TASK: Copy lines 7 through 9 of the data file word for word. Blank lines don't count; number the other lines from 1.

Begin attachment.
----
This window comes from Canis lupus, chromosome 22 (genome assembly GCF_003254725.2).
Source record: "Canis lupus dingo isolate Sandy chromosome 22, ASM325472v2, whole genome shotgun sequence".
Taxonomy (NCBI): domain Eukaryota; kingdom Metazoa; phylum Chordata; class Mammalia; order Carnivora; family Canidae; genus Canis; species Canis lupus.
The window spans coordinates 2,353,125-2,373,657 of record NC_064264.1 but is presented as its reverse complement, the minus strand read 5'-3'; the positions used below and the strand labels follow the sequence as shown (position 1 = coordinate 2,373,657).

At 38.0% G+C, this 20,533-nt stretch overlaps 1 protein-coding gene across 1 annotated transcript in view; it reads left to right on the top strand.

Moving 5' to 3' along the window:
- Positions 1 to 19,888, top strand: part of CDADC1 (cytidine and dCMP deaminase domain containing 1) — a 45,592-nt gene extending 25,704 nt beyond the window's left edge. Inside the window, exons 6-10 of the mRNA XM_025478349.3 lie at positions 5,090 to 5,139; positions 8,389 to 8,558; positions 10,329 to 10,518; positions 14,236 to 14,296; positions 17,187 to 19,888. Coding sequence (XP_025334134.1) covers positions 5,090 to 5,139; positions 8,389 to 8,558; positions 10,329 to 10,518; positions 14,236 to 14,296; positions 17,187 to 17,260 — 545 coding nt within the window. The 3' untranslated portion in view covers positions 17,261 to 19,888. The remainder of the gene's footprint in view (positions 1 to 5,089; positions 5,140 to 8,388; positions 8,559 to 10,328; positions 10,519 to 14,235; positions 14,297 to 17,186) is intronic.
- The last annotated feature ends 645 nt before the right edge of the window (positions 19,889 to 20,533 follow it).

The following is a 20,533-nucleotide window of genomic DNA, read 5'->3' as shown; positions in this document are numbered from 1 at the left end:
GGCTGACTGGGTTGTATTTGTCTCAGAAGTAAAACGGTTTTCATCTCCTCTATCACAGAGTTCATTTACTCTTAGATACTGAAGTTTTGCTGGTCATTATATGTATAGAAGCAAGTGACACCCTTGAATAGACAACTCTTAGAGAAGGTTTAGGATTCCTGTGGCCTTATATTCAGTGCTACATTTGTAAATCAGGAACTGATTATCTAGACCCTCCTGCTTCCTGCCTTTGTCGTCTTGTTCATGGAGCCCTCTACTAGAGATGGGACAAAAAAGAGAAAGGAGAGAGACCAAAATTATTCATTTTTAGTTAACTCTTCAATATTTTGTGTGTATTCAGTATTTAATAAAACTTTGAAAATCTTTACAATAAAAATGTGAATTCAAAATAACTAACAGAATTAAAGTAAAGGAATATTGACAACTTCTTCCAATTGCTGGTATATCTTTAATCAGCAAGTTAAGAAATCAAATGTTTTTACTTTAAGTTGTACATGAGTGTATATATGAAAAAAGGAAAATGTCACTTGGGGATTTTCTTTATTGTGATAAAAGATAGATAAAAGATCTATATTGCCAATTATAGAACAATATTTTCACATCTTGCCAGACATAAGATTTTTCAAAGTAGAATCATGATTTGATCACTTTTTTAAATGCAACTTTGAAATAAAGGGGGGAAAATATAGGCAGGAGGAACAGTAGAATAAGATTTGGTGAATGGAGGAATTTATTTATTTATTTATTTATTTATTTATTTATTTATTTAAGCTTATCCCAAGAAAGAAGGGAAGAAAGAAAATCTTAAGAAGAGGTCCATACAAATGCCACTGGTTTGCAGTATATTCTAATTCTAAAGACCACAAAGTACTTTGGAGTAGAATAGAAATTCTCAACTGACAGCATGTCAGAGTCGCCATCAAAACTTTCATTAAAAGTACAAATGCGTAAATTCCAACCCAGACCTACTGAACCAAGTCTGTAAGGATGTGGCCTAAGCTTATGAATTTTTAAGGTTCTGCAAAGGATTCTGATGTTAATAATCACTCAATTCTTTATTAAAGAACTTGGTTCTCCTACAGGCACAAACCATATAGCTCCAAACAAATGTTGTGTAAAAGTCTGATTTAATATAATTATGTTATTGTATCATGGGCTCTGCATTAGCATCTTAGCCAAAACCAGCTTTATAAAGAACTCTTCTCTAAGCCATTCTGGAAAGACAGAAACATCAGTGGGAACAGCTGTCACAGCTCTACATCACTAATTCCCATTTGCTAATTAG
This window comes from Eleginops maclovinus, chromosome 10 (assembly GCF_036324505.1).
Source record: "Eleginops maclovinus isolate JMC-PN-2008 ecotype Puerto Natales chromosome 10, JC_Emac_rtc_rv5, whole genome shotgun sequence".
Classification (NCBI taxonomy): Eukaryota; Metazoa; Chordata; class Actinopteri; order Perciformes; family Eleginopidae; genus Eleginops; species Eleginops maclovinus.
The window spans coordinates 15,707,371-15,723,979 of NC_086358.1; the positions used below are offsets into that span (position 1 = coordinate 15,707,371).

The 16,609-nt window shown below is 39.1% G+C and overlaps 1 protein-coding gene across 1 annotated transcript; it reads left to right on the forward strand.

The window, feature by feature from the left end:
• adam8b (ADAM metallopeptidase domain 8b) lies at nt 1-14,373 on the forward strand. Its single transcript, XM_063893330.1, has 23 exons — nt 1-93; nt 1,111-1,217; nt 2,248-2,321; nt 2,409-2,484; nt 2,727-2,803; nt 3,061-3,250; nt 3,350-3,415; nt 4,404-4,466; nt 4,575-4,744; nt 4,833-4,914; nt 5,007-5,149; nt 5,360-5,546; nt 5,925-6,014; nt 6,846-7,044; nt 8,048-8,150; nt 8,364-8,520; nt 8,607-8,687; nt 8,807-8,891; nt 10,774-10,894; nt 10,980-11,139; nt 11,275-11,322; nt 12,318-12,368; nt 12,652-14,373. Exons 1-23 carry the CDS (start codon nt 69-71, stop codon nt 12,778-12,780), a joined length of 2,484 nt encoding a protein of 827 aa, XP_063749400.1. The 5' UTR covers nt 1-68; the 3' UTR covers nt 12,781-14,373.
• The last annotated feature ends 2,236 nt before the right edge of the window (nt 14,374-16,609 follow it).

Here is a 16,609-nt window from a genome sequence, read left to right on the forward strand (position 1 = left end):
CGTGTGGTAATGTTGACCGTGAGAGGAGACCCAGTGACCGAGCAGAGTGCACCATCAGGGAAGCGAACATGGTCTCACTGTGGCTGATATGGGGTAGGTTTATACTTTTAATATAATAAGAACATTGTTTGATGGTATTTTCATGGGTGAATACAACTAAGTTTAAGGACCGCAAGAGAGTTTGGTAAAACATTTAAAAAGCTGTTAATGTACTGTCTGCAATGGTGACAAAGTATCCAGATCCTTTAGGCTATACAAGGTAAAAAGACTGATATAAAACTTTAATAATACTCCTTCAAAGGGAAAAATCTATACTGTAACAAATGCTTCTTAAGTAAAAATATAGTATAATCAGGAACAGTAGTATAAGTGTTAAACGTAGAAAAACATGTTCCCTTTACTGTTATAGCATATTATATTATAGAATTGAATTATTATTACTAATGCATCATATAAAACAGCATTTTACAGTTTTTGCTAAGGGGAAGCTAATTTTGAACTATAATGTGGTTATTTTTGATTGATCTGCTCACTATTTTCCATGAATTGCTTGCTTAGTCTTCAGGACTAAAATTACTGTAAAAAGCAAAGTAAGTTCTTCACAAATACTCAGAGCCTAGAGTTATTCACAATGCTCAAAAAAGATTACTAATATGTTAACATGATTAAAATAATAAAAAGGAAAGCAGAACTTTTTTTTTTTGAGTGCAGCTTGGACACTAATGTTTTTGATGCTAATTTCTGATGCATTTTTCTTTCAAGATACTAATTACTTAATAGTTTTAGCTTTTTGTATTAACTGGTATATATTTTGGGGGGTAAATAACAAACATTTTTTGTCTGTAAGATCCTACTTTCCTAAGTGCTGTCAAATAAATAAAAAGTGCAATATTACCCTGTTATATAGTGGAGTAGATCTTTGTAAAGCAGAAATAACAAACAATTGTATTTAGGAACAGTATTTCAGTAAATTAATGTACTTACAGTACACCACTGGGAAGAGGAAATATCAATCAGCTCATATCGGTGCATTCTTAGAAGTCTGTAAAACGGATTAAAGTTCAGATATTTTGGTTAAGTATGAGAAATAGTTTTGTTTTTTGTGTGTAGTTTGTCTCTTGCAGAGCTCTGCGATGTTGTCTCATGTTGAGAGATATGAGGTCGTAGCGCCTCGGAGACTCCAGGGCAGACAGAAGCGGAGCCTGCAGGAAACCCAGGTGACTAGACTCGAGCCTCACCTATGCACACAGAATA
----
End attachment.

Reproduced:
- Positions 1 to 19,888, top strand: part of CDADC1 (cytidine and dCMP deaminase domain containing 1) — a 45,592-nt gene extending 25,704 nt beyond the window's left edge. Inside the window, exons 6-10 of the mRNA XM_025478349.3 lie at positions 5,090 to 5,139; positions 8,389 to 8,558; positions 10,329 to 10,518; positions 14,236 to 14,296; positions 17,187 to 19,888. Coding sequence (XP_025334134.1) covers positions 5,090 to 5,139; positions 8,389 to 8,558; positions 10,329 to 10,518; positions 14,236 to 14,296; positions 17,187 to 17,260 — 545 coding nt within the window. The 3' untranslated portion in view covers positions 17,261 to 19,888. The remainder of the gene's footprint in view (positions 1 to 5,089; positions 5,140 to 8,388; positions 8,559 to 10,328; positions 10,519 to 14,235; positions 14,297 to 17,186) is intronic.
- The last annotated feature ends 645 nt before the right edge of the window (positions 19,889 to 20,533 follow it).

The following is a 20,533-nucleotide window of genomic DNA, read 5'->3' as shown; positions in this document are numbered from 1 at the left end: